If you want to know what your tendency is Gretchen Rubin has a free quiz that I’ve linked below this video. Take it and then I’d love for you to tell me in the comments below: what is your tendency and how can you use it to help your art life?
Today’s topic is pertinent, because every October I run a month long challenge in this community about creating and reaching achievable goals for our art. In the past it was called Be Creatively Courageous.
This challenge is different from other art challenges: I don’t give you daily or weekly themes to draw or paint. YOU choose a goal that is aligned with your hopes and dreams for your art. It could be to finish a bunch of art sitting around your studio, create a promotion plan for launching your next series for purchase, or it could be to show up and make art every day for the month of October.
The aim of this challenge is to help you begin to identify what really matters to you regarding your art and offer you the support and resources to get there.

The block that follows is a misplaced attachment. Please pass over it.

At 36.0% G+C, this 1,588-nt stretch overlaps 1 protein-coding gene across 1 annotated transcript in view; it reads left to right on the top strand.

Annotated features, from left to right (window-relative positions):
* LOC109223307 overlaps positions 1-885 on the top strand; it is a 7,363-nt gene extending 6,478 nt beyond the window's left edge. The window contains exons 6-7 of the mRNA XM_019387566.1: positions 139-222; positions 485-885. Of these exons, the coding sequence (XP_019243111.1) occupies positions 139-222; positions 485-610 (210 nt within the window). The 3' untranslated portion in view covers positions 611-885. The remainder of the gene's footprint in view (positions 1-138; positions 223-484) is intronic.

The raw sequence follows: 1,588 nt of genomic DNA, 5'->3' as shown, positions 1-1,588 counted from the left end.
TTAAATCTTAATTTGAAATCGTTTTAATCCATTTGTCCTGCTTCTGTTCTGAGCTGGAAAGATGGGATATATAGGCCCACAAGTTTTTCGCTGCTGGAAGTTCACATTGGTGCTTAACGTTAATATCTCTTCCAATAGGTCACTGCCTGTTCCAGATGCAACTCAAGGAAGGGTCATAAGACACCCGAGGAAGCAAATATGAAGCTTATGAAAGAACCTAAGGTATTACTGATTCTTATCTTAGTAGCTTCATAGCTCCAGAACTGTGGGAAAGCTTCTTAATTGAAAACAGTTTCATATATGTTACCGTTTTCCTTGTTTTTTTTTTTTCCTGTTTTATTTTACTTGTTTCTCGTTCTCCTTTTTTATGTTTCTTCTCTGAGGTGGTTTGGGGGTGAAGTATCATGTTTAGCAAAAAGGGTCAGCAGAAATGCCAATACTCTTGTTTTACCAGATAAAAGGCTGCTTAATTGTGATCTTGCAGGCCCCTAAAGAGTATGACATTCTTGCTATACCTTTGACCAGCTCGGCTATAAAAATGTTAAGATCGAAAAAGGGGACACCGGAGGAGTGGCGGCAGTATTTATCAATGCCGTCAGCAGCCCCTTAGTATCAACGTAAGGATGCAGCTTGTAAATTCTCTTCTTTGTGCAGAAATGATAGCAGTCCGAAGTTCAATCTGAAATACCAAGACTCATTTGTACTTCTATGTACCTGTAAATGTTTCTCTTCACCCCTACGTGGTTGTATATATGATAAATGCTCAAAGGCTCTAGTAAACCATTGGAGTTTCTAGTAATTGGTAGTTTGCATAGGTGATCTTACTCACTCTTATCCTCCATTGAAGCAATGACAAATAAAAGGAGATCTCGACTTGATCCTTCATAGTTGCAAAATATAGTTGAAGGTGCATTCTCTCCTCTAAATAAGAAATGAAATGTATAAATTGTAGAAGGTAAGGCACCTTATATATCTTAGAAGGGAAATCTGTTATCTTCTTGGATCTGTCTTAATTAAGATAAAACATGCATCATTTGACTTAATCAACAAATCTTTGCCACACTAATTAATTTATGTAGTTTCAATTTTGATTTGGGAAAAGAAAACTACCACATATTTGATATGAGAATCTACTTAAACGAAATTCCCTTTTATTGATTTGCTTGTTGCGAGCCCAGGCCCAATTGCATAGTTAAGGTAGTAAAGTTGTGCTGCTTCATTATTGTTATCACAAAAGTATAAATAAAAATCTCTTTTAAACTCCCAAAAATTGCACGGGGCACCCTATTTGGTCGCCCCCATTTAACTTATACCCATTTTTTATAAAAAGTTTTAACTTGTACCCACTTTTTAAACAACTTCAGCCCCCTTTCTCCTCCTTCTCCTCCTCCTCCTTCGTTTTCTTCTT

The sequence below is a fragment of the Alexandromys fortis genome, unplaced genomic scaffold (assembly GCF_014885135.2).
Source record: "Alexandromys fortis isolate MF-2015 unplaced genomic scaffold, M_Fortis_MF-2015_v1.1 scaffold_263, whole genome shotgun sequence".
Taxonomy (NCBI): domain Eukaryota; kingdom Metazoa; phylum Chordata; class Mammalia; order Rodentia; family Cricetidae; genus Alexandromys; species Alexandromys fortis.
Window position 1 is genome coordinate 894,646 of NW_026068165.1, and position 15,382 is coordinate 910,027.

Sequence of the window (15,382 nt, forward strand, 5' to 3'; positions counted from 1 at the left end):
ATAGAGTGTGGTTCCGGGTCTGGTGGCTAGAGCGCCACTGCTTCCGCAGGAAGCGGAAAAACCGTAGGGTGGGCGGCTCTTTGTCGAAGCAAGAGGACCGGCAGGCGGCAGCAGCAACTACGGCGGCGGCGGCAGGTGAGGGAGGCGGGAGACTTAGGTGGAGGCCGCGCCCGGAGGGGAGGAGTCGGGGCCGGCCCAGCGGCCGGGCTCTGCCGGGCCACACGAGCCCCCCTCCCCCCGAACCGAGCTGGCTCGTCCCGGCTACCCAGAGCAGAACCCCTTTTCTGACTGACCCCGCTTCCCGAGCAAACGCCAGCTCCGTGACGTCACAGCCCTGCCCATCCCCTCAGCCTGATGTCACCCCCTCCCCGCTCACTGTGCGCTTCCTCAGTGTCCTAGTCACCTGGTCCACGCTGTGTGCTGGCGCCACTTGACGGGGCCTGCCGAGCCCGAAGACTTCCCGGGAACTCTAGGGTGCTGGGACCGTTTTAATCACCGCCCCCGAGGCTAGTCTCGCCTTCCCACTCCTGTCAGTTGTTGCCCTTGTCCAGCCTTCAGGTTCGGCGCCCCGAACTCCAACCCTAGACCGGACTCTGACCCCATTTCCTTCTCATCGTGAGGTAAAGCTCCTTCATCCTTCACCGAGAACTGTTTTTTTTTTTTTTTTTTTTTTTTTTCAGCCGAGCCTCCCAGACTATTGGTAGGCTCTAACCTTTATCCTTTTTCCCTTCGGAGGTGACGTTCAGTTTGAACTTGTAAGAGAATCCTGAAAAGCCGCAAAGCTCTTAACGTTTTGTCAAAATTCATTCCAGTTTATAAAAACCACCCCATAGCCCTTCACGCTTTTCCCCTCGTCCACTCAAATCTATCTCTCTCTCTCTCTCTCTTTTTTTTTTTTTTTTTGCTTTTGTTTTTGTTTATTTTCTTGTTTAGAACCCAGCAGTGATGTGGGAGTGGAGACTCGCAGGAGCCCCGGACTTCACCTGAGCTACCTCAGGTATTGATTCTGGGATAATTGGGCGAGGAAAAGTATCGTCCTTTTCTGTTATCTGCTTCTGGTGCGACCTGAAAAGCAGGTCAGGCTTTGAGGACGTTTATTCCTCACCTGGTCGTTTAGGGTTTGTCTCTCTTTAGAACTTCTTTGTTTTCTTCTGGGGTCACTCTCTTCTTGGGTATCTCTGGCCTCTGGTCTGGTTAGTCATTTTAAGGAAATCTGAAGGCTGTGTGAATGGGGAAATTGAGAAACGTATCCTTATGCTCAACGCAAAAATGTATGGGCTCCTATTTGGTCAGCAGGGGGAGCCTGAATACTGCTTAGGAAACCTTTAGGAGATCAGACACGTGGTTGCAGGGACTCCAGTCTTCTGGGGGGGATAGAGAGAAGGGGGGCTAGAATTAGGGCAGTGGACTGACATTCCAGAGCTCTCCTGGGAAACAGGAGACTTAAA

If this sounds like fun, or something you want to try, use the sign up link below today’s video to join in on the fun. If you watch this video at a later date, feel free to sign up to join the waitlist so you hear about it when we run it again.
Thanks so much for watching and see you next time here on Artist Strong.
I’m a rebel! It makes it so hard to be accountable. To do lists don’t work…goal setting doesn’t work…I hate commissions…I struggle when I’m pressured to make money with my art, but my dream is to make a living with my art! I feel like a walking contradiction. As soon as I tell myself I’m going to do something, I resist that with all my might! I’m working on ways of tricking myself. I make it a challenge instead. “I bet you can’t finish that painting by the end of the week…” You’ll never work out five days this week…It seems to be working, lol!
Tahirih the good news is: you aren’t alone. And it is totally normal to feel conflicted when you identify as a rebel in this way.
Some rebels find lining things up with their identity helps. “Artists do these things… I’m an artist, so I do these things.” Or, considering how doing certain tasks or projects would help them find the larger freedom they seek in their goal can sometimes help too.
I’ve heard some good tips from this youtube video that a fellow rebel shared with me just this week!
I love the idea of making it a challenge! Good for you for making it work for you! Your nature is a gift. Be proud of it <3 and keep on challenging yourself.